Lynne d Johnson

 

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10.12.03 08:29 PM

napster 2.0 .vs. apple itune's music store

I could sum this discussion up by stating that it's ultimately a battle of the platforms, but if you know me, you know I can't stop there. Though of course once Apple rolls it's music store out on Windows, it'll be more of a fair sparring. You could read what I have to say, or simply tune-in to the Napster 2.0 press release.

After attending the Napster 2.0 launch party in NYC last week, I must say that I was somewhat impressed. I'll go into what impressed me in a second, after I mention that Ludacris is a lot shorter in person than the presence he projects in his videos. Yep, that's right, you guessed it, Roxio got him to be a spokesperson.

I have to be honest and confess that I'm not the average music consumer, because of what I do I get a lot of music for free. I also tend to purchase a lot of mixtapes in order to keep up on the latest music trends and what's not on radio. But since I also write about the digital music frontier, I have to take these apps for a test drive every once in-a-while.

On first look, I wasn't so convinced. Both Roxio and Apple are supplying 99 cent downloads. But there were two things, no actually three, that got my attention. First it was the biz dev strategy. There's the relationship with Samsung, to co-brand an MP3 player. Not an immediate threat to the iPod, but let's take a closer look. You get a built in FM transmitter, so if you want to take the portable into the car and don't have a tape deck to use one of those cassette adapters, there's another option. Another feature that sounds delectable, is the inline recording capability. How many times have you wanted to directly record something to your iPod like you can on your MD? If memory serves me well, the device will also be able to play music purchased and downloaded from other legit services. The player is a little more masculine in form than the iPod, and if this were a Marshall McLuhan test of hot media .vs. cool media, I'm not quite sure which device would be pegged as which type of media. I played with the Napster player and it's quite similar to that of the iPod, though it took me longer to figure out menu navigation and whatnot. Both are sleek and light, but one is silver, which seems industrial and hard, while the other is white, and gives off the perception of easy and soft.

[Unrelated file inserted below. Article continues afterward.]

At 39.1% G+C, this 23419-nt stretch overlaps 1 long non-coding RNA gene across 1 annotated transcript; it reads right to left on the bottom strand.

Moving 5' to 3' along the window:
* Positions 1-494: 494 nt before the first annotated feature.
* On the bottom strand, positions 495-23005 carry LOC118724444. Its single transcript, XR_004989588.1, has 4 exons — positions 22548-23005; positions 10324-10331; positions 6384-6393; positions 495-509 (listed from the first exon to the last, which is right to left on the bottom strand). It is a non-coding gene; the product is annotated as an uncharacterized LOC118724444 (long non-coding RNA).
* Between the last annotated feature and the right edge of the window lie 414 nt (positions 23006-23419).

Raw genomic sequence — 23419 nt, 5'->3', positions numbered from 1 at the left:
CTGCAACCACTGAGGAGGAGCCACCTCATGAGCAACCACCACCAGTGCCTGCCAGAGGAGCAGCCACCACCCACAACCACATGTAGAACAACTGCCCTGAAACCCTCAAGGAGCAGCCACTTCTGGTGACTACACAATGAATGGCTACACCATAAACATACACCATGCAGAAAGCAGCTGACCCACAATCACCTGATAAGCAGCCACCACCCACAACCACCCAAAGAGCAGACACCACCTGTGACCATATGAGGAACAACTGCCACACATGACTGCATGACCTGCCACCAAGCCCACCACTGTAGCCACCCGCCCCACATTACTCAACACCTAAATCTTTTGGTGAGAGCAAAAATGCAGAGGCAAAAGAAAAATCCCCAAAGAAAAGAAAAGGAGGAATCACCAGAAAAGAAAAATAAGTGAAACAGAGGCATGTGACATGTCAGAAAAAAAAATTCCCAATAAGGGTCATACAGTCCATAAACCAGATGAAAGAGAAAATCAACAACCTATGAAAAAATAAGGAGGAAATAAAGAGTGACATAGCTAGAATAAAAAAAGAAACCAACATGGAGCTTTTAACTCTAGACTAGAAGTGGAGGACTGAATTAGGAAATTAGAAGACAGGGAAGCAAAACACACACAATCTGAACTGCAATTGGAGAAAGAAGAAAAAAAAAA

As Pressplay has somewhat been tumbled into Napster, after purchase by Roxio, there's a Gateway preload on the horizon. The PC maker originally had such a deal with Pressplay. This new deal, according to a Gateway press release, has the company "pre-installing Napster 2.0 software on its most popular desktop and Media Center PCs; later this year, Gateway will pre-install the software on every consumer notebook and desktop PC it sells." A similar move would be MusicMatch on Dell.

And finally, there's the relationship with Windows to talk about. Still, and though I have loved Macs (Apple's) from day one, call it a GUI preference, Windows is out in the marketplace in a higher ratio than Mac OS. By-the-way, Apple is set to announce its windows strategy next week. "So what's the deal with Napster and Windows?" you ask. Napster 2.0 will get a little engine backbone from Windows Media 9 and will be featured on Windows XP Media Center.

The second thing I found impressive, was that although not a p2p file-swapping app at its core, Napster 2.0 will feature community services. Members can browse and play other members' playlists. There is also a feature that enables sending a track via e-mail. For members, the track can quickly be added to your own music library and for nonmembers it means a 30-second listen. Nonmembers also get video-on-demand, and 30-second samplings of tracks when they try out Napster 2.0. The member's features might do a hellava' more, but I haven't completed my test drive yet.

And finally, I'm floored that Roxio was able to get the "Big 5" of the music industry to give it so much music to launch on its service. Roxio promises that the Napster 2.0 service will have 500,000 songs, that's 1/2-a-mil, and last time I counted, far more than any of the company's legit competitors. But hey, I'm not selling out Apple just yet. I'm still happy with my iMac, 12" PowerBook, and 5GB iPod, and though I don't use the music store as often as I should, I still think it's a formidable opponent. What I'd love on all of these services, is the option to purchase a product before it's even released. Could someone please add that to their premium services? I remember wanting the Outkast joint so badly, that I was looking for it on the iTunes store and folks like Jason had to remind me that it wasn't out yet. But why should we have to wait for an official release date? Wouldn't it serve the music industry to prerelease, like the film industry does with its various screenings in major cities. That's really the only way to create a buzz. But keep checking in, I'm sure I'll have more to report on the developments between the two music services.

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